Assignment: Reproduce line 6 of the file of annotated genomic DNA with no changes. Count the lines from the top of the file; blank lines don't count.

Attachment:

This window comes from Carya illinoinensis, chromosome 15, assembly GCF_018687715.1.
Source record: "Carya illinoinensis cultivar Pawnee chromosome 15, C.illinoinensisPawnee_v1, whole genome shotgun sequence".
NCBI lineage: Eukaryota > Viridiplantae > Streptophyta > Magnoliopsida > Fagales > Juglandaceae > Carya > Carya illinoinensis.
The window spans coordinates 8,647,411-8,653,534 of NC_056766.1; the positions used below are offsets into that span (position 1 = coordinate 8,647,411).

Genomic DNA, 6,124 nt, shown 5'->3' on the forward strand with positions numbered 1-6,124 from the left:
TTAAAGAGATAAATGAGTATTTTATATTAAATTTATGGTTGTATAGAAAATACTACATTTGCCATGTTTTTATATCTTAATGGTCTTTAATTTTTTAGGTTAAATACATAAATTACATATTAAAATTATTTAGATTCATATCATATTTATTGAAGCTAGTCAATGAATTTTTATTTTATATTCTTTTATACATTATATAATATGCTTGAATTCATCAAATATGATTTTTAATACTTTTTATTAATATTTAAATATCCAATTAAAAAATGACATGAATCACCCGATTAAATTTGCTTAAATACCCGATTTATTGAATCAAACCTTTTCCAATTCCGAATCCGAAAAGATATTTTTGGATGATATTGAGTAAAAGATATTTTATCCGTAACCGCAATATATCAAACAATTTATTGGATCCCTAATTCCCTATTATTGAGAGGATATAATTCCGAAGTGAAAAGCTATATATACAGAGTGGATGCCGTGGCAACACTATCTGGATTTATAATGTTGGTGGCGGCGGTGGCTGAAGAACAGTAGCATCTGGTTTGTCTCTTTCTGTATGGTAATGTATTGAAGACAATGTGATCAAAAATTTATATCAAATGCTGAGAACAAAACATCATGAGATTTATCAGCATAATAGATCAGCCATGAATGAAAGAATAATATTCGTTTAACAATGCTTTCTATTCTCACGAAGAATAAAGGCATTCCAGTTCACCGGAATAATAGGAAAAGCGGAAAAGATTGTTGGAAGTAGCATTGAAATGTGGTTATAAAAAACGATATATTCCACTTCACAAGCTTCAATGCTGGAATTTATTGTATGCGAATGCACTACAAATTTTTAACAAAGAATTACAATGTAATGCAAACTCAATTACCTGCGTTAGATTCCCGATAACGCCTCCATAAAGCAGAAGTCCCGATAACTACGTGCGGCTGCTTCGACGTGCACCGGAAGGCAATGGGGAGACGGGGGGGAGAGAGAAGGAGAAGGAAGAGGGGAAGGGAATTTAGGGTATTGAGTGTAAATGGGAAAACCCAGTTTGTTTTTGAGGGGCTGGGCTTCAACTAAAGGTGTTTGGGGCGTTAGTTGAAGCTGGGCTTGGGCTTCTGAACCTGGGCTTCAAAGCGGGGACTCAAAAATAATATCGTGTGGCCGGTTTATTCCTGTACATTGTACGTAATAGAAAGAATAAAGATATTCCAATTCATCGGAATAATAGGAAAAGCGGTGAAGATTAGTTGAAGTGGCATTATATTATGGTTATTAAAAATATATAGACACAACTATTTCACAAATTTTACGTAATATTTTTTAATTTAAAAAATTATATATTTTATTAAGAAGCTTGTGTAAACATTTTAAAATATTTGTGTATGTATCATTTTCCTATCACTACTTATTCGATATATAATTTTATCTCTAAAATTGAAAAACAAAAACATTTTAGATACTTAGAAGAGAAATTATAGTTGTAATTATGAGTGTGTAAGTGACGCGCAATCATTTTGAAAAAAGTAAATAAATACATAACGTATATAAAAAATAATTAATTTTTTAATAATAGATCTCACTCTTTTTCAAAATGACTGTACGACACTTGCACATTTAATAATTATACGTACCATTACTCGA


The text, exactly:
TTAAAGAGATAAATGAGTATTTTATATTAAATTTATGGTTGTATAGAAAATACTACATTTGCCATGTTTTTATATCTTAATGGTCTTTAATTTTTTAGGTTAAATACATAAATTACATATTAAAATTATTTAGATTCATATCATATTTATTGAAGCTAGTCAATGAATTTTTATTTTATATTCTTTTATACATTATATAATATGCTTGAATTCATCAAATATGATTTTTAATACTTTTTATTAATATTTAAATATCCAATTAAAAAATGACATGAATCACCCGATTAAATTTGCTTAAATACCCGATTTATTGAATCAAACCTTTTCCAATTCCGAATCCGAAAAGATATTTTTGGATGATATTGAGTAAAAGATATTTTATCCGTAACCGCAATATATCAAACAATTTATTGGATCCCTAATTCCCTATTATTGAGAGGATATAATTCCGAAGTGAAAAGCTATATATACAGAGTGGATGCCGTGGCAACACTATCTGGATTTATAATGTTGGTGGCGGCGGTGGCTGAAGAACAGTAGCATCTGGTTTGTCTCTTTCTGTATGGTAATGTATTGAAGACAATGTGATCAAAAATTTATATCAAATGCTGAGAACAAAACATCATGAGATTTATCAGCATAATAGATCAGCCATGAATGAAAGAATAATATTCGTTTAACAATGCTTTCTATTCTCACGAAGAATAAAGGCATTCCAGTTCACCGGAATAATAGGAAAAGCGGAAAAGATTGTTGGAAGTAGCATTGAAATGTGGTTATAAAAAACGATATATTCCACTTCACAAGCTTCAATGCTGGAATTTATTGTATGCGAATGCACTACAAATTTTTAACAAAGAATTACAATGTAATGCAAACTCAATTACCTGCGTTAGATTCCCGATAACGCCTCCATAAAGCAGAAGTCCCGATAACTACGTGCGGCTGCTTCGACGTGCACCGGAAGGCAATGGGGAGACGGGGGGGAGAGAGAAGGAGAAGGAAGAGGGGAAGGGAATTTAGGGTATTGAGTGTAAATGGGAAAACCCAGTTTGTTTTTGAGGGGCTGGGCTTCAACTAAAGGTGTTTGGGGCGTTAGTTGAAGCTGGGCTTGGGCTTCTGAACCTGGGCTTCAAAGCGGGGACTCAAAAATAATATCGTGTGGCCGGTTTATTCCTGTACATTGTACGTAATAGAAAGAATAAAGATATTCCAATTCATCGGAATAATAGGAAAAGCGGTGAAGATTAGTTGAAGTGGCATTATATTATGGTTATTAAAAATATATAGACACAACTATTTCACAAATTTTACGTAATATTTTTTAATTTAAAAAATTATATATTTTATTAAGAAGCTTGTGTAAACATTTTAAAATATTTGTGTATGTATCATTTTCCTATCACTACTTATTCGATATATAATTTTATCTCTAAAATTGAAAAACAAAAACATTTTAGATACTTAGAAGAGAAATTATAGTTGTAATTATGAGTGTGTAAGTGACGCGCAATCATTTTGAAAAAAGTAAATAAATACATAACGTATATAAAAAATAATTAATTTTTTAATAATAGATCTCACTCTTTTTCAAAATGACTGTACGACACTTGCACATTTAATAATTATACGTACCATTACTCGA